Allow All Cookies

Manage Consent Preferences

Strictly Necessary Cookies - Always Active

We do not allow you to opt-out of our certain cookies, as they are necessary to ensure the proper functioning of our website (such as prompting our cookie banner and remembering your privacy choices) and/or to monitor site performance. These cookies are not used in a way that constitutes a “sale” of your data under the CCPA. You can set your browser to block or alert you about these cookies, but some parts of the site will not work as intended if you do so. You can usually find these settings in the Options or Preferences menu of your browser. Visit www.allaboutcookies.org to learn more.

Sale of Personal Data, Targeting & Social Media Cookies

Under the California Consumer Privacy Act, you have the right to opt-out of the sale of your personal information to third parties. These cookies collect information for analytics and to personalize your experience with targeted ads. You may exercise your right to opt out of the sale of personal information by using this toggle switch. If you opt out we will not be able to offer you personalised ads and will not hand over your personal information to any third parties. Additionally, you may contact our legal department for further clarification about your rights as a California consumer by using this Exercise My Rights link

If you have enabled privacy controls on your browser (such as a plugin), we have to take that as a valid request to opt-out. Therefore we would not be able to track your activity through the web. This may affect our ability to personalize ads according to your preferences.

Targeting cookies may be set through our site by our advertising partners. They may be used by those companies to build a profile of your interests and show you relevant adverts on other sites. They do not store directly personal information, but are based on uniquely identifying your browser and internet device. If you do not allow these cookies, you will experience less targeted advertising.

Social media cookies are set by a range of social media services that we have added to the site to enable you to share our content with your friends and networks. They are capable of tracking your browser across other sites and building up a profile of your interests. This may impact the content and messages you see on other websites you visit. If you do not allow these cookies you may not be able to use or see these sharing tools.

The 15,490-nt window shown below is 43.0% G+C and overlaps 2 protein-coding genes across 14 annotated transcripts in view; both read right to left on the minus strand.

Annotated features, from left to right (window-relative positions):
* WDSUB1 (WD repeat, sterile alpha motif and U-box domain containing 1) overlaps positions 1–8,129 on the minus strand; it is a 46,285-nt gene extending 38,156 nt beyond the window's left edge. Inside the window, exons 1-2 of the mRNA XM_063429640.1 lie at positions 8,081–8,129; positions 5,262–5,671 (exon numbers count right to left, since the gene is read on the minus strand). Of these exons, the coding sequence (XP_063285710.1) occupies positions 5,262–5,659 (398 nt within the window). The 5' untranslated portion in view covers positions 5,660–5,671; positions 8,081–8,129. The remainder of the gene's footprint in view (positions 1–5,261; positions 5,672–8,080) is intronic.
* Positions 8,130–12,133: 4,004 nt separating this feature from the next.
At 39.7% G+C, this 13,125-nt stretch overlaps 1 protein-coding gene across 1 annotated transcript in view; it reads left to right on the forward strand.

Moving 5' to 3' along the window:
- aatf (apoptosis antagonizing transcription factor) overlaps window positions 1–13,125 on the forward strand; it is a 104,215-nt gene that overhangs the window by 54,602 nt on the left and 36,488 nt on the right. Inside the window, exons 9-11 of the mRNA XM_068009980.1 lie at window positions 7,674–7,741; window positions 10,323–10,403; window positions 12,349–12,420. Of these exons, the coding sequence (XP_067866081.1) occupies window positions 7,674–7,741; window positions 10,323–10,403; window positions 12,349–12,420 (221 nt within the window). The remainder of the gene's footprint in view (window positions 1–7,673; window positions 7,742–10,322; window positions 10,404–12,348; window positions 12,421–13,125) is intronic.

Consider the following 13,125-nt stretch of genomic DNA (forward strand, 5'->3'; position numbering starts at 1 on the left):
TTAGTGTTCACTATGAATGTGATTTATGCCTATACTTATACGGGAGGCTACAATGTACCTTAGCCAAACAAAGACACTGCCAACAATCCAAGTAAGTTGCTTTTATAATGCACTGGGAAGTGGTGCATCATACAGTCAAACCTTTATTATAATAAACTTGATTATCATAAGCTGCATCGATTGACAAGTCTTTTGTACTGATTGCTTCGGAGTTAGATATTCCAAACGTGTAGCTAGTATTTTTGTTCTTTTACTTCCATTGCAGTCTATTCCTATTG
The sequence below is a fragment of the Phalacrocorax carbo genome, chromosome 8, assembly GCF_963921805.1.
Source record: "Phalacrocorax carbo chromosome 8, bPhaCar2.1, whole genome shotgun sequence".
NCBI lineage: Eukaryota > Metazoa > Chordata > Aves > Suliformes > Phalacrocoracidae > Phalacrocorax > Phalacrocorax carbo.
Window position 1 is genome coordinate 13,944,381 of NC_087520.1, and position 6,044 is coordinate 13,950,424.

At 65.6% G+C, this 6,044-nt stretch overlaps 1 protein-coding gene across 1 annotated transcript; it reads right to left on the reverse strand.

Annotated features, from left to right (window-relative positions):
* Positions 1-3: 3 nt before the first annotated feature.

If you want to opt out of all of our lead reports and lists, please submit a privacy request at our Do Not Sell page.

Save Settings
Cookie Preferences Cookie List

Cookie List

A cookie is a small piece of data (text file) that a website – when visited by a user – asks your browser to store on your device in order to remember information about you, such as your language preference or login information. Those cookies are set by us and called first-party cookies. We also use third-party cookies – which are cookies from a domain different than the domain of the website you are visiting – for our advertising and marketing efforts. More specifically, we use cookies and other tracking technologies for the following purposes:

Strictly Necessary Cookies

We do not allow you to opt-out of our certain cookies, as they are necessary to ensure the proper functioning of our website (such as prompting our cookie banner and remembering your privacy choices) and/or to monitor site performance. These cookies are not used in a way that constitutes a “sale” of your data under the CCPA. You can set your browser to block or alert you about these cookies, but some parts of the site will not work as intended if you do so. You can usually find these settings in the Options or Preferences menu of your browser. Visit www.allaboutcookies.org to learn more.